Shingles, (and I’m not talking about the kind on the top of your house), is a very painful rash caused by the varicella-zoster virus, the same virus that causes chickenpox. After someone has had chickenpox, the virus remains inactive in the nerve tissues near the spinal cord and brain. Years later, even many years later, the virus can reappear as shingles. In fact, shingles is most common in older adults or people who have weakend immune systems because of stress, injury, medications or other reasons.
Shingles usually affect only a small section of one side of your body. Common symptoms include pain, which is usually the first symptom, burning, numbness or tingling, a red rash that begins several days after the pain and fluid filled blisters that burst and then crust over. Some people with shingles also may experience itching, fever/chills, headache, achiness and fatigue. Shingles is considered contagious while the blisters are open and if someone has direct contact with them. Once the blisters are crusted over, you are no longer considered contagious.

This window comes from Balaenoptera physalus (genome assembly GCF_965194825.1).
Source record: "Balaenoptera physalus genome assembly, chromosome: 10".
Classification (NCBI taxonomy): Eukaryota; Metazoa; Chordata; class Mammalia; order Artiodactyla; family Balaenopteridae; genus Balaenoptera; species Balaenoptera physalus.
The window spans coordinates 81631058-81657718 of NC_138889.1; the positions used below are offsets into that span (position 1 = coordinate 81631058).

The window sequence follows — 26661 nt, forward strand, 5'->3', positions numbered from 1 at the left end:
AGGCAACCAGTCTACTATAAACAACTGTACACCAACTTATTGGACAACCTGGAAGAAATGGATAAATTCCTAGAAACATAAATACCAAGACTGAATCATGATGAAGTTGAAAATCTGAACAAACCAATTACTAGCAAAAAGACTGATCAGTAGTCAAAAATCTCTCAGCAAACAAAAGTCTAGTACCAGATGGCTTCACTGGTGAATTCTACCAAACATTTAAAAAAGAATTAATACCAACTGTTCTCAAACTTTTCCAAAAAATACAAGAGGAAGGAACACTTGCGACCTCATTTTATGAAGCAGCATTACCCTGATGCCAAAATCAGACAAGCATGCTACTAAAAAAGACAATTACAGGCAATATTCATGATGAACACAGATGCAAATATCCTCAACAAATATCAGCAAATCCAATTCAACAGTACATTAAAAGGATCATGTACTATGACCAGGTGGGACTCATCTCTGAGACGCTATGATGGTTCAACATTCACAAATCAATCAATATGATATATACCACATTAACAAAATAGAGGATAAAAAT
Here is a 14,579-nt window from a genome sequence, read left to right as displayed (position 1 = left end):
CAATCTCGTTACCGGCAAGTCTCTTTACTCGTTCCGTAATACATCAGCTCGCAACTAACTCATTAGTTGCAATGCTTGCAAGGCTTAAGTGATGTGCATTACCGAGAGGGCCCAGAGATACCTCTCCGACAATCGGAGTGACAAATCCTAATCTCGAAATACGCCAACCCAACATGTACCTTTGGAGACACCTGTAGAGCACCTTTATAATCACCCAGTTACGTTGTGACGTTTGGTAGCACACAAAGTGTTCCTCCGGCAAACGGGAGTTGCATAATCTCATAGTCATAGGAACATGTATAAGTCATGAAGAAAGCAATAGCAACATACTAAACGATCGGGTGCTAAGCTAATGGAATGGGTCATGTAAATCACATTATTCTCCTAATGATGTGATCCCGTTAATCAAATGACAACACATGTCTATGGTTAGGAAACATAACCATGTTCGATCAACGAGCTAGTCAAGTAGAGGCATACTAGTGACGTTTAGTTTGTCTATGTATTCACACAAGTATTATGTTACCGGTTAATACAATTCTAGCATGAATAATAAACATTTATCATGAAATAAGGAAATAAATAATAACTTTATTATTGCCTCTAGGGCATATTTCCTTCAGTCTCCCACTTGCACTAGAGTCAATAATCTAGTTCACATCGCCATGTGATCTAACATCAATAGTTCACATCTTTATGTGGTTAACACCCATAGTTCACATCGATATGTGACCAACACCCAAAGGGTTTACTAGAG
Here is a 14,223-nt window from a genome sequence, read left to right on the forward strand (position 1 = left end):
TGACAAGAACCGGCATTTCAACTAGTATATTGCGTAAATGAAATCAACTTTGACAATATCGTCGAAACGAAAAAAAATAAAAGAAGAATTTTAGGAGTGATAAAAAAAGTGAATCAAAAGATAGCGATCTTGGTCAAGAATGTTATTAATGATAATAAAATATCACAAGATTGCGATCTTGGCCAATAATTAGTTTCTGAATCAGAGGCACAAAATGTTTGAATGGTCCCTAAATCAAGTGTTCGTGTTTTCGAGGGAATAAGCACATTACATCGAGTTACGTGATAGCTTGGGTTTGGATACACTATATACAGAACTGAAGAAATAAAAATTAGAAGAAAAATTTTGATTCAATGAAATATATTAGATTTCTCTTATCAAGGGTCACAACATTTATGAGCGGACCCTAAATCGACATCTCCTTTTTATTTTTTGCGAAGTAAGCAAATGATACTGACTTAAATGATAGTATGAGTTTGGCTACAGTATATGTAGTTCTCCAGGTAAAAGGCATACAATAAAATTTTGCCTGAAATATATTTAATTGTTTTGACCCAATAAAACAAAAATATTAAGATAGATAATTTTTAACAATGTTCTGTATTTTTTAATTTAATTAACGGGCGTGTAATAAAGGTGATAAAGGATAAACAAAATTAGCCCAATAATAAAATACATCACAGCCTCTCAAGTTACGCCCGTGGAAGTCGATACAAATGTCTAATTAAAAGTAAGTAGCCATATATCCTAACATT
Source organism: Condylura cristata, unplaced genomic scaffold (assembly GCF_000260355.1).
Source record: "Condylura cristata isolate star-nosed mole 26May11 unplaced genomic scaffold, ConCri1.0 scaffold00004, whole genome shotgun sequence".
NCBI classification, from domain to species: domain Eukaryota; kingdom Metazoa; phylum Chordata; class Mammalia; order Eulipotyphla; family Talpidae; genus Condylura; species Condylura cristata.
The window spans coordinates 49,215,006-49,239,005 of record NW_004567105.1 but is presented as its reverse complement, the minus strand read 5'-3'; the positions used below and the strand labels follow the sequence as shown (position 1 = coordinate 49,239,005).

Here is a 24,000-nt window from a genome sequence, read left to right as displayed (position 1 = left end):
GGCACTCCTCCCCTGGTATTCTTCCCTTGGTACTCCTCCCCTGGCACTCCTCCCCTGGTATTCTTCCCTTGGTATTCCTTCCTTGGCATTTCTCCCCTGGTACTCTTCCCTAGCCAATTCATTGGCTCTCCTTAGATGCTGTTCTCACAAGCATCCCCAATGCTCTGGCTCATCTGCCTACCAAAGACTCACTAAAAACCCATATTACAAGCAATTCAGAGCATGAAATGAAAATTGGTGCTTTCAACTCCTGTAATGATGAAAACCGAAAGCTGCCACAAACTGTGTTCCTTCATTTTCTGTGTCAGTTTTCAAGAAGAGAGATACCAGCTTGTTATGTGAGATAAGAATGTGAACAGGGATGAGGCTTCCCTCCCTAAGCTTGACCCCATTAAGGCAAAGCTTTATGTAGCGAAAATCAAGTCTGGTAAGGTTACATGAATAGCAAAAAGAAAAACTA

There is no cure for shingles, however, there are antiviral medications that may be prescribed by your doctor that can speed the healing and reduce your risk of complications. It is advised by the Centers of Disease Control (CDC), for anyone over age 50, to have two vaccines, the varicella (chickenpox) vaccine and the varicella-zoster (shingles) vaccine. By having both does not guarentee that you will never get chickenpox or shingles, however, these vaccines do reduce your chances of complications and reduce the severity of the disease.
For more information on the shingles vaccine, visit www.cdc.gov